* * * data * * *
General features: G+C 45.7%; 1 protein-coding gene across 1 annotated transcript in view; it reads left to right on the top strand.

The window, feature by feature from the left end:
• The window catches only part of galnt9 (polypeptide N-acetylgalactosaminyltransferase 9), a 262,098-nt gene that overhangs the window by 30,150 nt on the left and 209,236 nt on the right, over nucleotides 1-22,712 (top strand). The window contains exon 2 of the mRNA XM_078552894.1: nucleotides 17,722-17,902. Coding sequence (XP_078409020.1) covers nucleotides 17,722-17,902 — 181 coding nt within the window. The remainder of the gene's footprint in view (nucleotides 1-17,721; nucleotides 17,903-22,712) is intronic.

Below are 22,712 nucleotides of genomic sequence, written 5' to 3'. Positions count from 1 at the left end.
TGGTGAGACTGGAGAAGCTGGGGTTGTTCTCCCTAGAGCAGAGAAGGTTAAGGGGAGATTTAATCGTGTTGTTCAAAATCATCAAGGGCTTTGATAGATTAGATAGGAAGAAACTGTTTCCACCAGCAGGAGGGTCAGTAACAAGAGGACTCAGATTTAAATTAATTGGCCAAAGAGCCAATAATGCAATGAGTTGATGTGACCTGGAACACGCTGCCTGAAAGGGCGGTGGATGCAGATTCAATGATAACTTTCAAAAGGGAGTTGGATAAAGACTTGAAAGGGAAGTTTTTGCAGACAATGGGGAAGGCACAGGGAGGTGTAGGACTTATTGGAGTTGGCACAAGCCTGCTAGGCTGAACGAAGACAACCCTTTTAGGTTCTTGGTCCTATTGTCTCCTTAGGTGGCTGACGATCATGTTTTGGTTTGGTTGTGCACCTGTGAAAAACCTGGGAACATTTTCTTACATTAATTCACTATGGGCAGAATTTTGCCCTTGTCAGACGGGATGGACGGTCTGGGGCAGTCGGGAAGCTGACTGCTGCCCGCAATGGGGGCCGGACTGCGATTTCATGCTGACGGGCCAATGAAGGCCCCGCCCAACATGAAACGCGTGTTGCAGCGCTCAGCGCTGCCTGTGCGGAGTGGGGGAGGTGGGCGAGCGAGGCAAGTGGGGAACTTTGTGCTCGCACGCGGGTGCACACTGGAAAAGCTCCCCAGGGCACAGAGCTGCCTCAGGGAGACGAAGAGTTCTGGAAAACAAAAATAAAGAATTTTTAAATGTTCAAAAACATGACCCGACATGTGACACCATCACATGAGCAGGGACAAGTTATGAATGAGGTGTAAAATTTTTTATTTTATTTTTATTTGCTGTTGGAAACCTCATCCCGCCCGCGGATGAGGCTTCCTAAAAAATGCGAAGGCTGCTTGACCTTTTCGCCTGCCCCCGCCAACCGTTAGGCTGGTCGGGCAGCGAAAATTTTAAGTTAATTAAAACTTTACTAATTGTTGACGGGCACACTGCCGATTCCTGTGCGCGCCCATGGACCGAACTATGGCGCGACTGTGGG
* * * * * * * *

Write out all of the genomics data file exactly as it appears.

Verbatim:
General features: G+C 45.7%; 1 protein-coding gene across 1 annotated transcript in view; it reads left to right on the top strand.

The window, feature by feature from the left end:
• The window catches only part of galnt9 (polypeptide N-acetylgalactosaminyltransferase 9), a 262,098-nt gene that overhangs the window by 30,150 nt on the left and 209,236 nt on the right, over nucleotides 1-22,712 (top strand). The window contains exon 2 of the mRNA XM_078552894.1: nucleotides 17,722-17,902. Coding sequence (XP_078409020.1) covers nucleotides 17,722-17,902 — 181 coding nt within the window. The remainder of the gene's footprint in view (nucleotides 1-17,721; nucleotides 17,903-22,712) is intronic.

Below are 22,712 nucleotides of genomic sequence, written 5' to 3'. Positions count from 1 at the left end.
TGGTGAGACTGGAGAAGCTGGGGTTGTTCTCCCTAGAGCAGAGAAGGTTAAGGGGAGATTTAATCGTGTTGTTCAAAATCATCAAGGGCTTTGATAGATTAGATAGGAAGAAACTGTTTCCACCAGCAGGAGGGTCAGTAACAAGAGGACTCAGATTTAAATTAATTGGCCAAAGAGCCAATAATGCAATGAGTTGATGTGACCTGGAACACGCTGCCTGAAAGGGCGGTGGATGCAGATTCAATGATAACTTTCAAAAGGGAGTTGGATAAAGACTTGAAAGGGAAGTTTTTGCAGACAATGGGGAAGGCACAGGGAGGTGTAGGACTTATTGGAGTTGGCACAAGCCTGCTAGGCTGAACGAAGACAACCCTTTTAGGTTCTTGGTCCTATTGTCTCCTTAGGTGGCTGACGATCATGTTTTGGTTTGGTTGTGCACCTGTGAAAAACCTGGGAACATTTTCTTACATTAATTCACTATGGGCAGAATTTTGCCCTTGTCAGACGGGATGGACGGTCTGGGGCAGTCGGGAAGCTGACTGCTGCCCGCAATGGGGGCCGGACTGCGATTTCATGCTGACGGGCCAATGAAGGCCCCGCCCAACATGAAACGCGTGTTGCAGCGCTCAGCGCTGCCTGTGCGGAGTGGGGGAGGTGGGCGAGCGAGGCAAGTGGGGAACTTTGTGCTCGCACGCGGGTGCACACTGGAAAAGCTCCCCAGGGCACAGAGCTGCCTCAGGGAGACGAAGAGTTCTGGAAAACAAAAATAAAGAATTTTTAAATGTTCAAAAACATGACCCGACATGTGACACCATCACATGAGCAGGGACAAGTTATGAATGAGGTGTAAAATTTTTTATTTTATTTTTATTTGCTGTTGGAAACCTCATCCCGCCCGCGGATGAGGCTTCCTAAAAAATGCGAAGGCTGCTTGACCTTTTCGCCTGCCCCCGCCAACCGTTAGGCTGGTCGGGCAGCGAAAATTTTAAGTTAATTAAAACTTTACTAATTGTTGACGGGCACACTGCCGATTCCTGTGCGCGCCCATGGACCGAACTATGGCGCGACTGTGGG